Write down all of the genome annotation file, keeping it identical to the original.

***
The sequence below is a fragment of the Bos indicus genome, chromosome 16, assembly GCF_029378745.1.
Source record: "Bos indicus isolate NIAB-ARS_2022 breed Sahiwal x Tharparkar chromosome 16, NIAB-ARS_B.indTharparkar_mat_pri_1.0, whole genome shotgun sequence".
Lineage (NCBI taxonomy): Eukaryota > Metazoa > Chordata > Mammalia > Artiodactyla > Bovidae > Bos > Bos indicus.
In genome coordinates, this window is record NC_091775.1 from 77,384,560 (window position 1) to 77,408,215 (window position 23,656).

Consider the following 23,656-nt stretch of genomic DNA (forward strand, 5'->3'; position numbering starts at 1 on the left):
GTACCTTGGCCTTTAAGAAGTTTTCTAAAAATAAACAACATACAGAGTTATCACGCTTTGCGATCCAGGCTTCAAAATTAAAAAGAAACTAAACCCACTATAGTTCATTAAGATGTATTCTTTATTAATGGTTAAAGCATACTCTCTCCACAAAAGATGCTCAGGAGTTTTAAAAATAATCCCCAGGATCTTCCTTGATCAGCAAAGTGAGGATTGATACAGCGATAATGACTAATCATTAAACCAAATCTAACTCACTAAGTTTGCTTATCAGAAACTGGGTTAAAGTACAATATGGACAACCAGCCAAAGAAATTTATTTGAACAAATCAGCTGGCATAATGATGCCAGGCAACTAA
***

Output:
The sequence below is a fragment of the Bos indicus genome, chromosome 16, assembly GCF_029378745.1.
Source record: "Bos indicus isolate NIAB-ARS_2022 breed Sahiwal x Tharparkar chromosome 16, NIAB-ARS_B.indTharparkar_mat_pri_1.0, whole genome shotgun sequence".
Lineage (NCBI taxonomy): Eukaryota > Metazoa > Chordata > Mammalia > Artiodactyla > Bovidae > Bos > Bos indicus.
In genome coordinates, this window is record NC_091775.1 from 77,384,560 (window position 1) to 77,408,215 (window position 23,656).

Consider the following 23,656-nt stretch of genomic DNA (forward strand, 5'->3'; position numbering starts at 1 on the left):
GTACCTTGGCCTTTAAGAAGTTTTCTAAAAATAAACAACATACAGAGTTATCACGCTTTGCGATCCAGGCTTCAAAATTAAAAAGAAACTAAACCCACTATAGTTCATTAAGATGTATTCTTTATTAATGGTTAAAGCATACTCTCTCCACAAAAGATGCTCAGGAGTTTTAAAAATAATCCCCAGGATCTTCCTTGATCAGCAAAGTGAGGATTGATACAGCGATAATGACTAATCATTAAACCAAATCTAACTCACTAAGTTTGCTTATCAGAAACTGGGTTAAAGTACAATATGGACAACCAGCCAAAGAAATTTATTTGAACAAATCAGCTGGCATAATGATGCCAGGCAACTAA